This winter, Russia President Putin stationed an estimated 130,000 troops near its border with Ukraine, heightening fears of an invasion. What happens next might put Europe’s overall security system in jeopardy.

Western governments have repeatedly told the Kremlin against another aggression, warning that it will face punishment if it assaults its neighbor.

In recent developments, Russia has claimed to be de-escalating the situation and released a video claiming to show sections of weapons and equipment and forces having left the annexed Crimea region.

With UK defense minister Ben Wallace claiming that the latest intelligence indicates that 60% of Russia’s soldiers, as well as significant naval power at sea, are still on the Ukrainian border.


How severe is the attacking threat?

For months, the US insisted it had not taken a final decision. Still, on February 18, President Joe Biden stated he expected Mr. Putin had chosen to invade “in the coming days.” “Europe is a step away from war,” the Czech prime minister said.

Russia has stated unequivocally that it would have no intention of attacking Ukraine, which has 44 million people. However, it had done so before when it took Crimea in 2014 and supported a battle in Ukraine’s eastern Donbas province.


What is the scale of Russia’s military buildup?

Everything pointed to a “full-fledged attack,” according to Nato. And per the US, Russia has deployed more than 150,000 troops along Ukraine’s borders, including 40,000 more if Russian-backed separatists and Crimea are included.

As a result, “40 to 50 percent are in an assault position,” according to a US defense official, but Ukrainian President Volodymyr Zelensky believes there is no need to fear.

As military actions conclude, Russia claims to have withdrawn numerous units, while Russian servicemen who participated in training in Belarus have yet to return. Moreover, there is no hint of Russian de-escalation, according to NATO.


President Putin has stated that Russia does not need to go to war and is willing to negotiate and boost peace negotiations with France.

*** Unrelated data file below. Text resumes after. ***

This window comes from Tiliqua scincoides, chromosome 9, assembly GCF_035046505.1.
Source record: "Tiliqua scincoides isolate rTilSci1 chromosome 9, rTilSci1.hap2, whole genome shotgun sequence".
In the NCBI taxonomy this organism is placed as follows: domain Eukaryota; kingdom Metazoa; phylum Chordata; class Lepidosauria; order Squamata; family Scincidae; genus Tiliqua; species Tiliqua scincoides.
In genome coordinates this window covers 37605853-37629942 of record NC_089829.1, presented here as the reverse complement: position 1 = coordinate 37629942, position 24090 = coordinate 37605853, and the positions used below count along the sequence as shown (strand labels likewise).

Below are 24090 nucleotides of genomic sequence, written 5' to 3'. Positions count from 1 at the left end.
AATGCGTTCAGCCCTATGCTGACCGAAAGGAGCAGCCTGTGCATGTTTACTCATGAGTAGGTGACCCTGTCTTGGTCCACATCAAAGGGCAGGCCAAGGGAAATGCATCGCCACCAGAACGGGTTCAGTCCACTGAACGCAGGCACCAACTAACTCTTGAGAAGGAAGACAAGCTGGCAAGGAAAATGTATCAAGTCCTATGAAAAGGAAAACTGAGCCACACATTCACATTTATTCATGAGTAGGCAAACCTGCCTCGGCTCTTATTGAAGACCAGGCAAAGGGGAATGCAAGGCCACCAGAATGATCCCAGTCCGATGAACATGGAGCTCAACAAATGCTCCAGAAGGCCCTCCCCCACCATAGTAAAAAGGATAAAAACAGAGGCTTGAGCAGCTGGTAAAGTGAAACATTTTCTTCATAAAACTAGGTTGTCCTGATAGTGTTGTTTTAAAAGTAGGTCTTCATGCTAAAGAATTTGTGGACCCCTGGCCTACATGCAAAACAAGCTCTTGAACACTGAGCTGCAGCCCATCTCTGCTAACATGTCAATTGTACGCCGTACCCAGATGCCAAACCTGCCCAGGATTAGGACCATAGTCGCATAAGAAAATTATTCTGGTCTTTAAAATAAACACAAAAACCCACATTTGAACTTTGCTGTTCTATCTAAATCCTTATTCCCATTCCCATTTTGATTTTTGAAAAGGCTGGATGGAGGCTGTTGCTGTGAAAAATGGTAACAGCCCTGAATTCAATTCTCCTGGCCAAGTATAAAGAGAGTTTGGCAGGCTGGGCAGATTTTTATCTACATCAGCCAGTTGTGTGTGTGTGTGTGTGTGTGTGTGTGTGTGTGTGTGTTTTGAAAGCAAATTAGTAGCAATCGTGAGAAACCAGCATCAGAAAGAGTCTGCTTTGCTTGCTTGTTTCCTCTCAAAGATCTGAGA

However, he reportedly warned “proper retaliatory military-technical actions” if his demands for “security guarantees” are not granted.

Russia’s rhetoric has also stepped up, and various instances have occurred that the West feels are sometimes used as a pretext for such an assault.

What is Russia’s motivation for threatening Ukraine?

Russia had already long opposed Ukraine’s accession to European institutions, including NATO and the European Union. So today’s main demand might be for the West to ensure that Ukraine would not join Nato, a 30-nation defensive alliance.

Both the European Union and Russia border Ukraine. As a former Soviet republic, it has strong social and cultural relations with Russia, and Russian is widely spoken there, although ties have deteriorated since Russia’s invasion in 2014.


Russia invaded Ukraine’s southern Crimean peninsula & backed separatists who captured significant swaths of eastern Ukraine after Ukrainians toppled their pro-Russian president in early 2014.

Since then, the insurgents have been fighting the Ukrainian military to take over 14,000 lives.

Russia has expressed dissatisfaction with implementing a 2015 Minsk peace agreement for eastern Ukraine. However, it’s been accused of being a part of the ongoing conflict.

What kind of strike may Russia launch?

Much of the focus is on eastern Ukraine, where ceasefire violations have increased along the front line, leading to the deaths of 2 Ukrainian soldiers.

“We expect them to attack Kyiv, Ukraine’s capital, a city of 2.8 million innocent inhabitants,” President Biden warned. “There is no Russian invasion,” Moscow has claimed, because if there is, Russia could mobilize soldiers in Crimea, Belarus, and along Ukraine’s eastern frontiers.

In the rebel-held east, an information war is already underway. Russia has falsely claimed that Ukraine has carried out “genocide,” mostly in the east.


It has distributed 700,000 passports in rebel-controlled areas, so any action might be justified as safeguarding its residents.

The Russian military allegedly prevented a “diversionary reconnaissance” mission from getting into Ukraine.

According to the Russian defense ministry, the incident, which occurred at 03:00 GMT in Russia’s southwestern Rostov region, claimed the lives of five personnel. However, the accusation was denied by Kyiv as “false news.”

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The exchange took place just hours after the Kremlin dashed hopes of high-level diplomacy to resolve the Ukraine conflict, a day after Russian President Vladimir Putin and his US counterpart Joe Biden appeared to agree – in principle – to talks.

By R R

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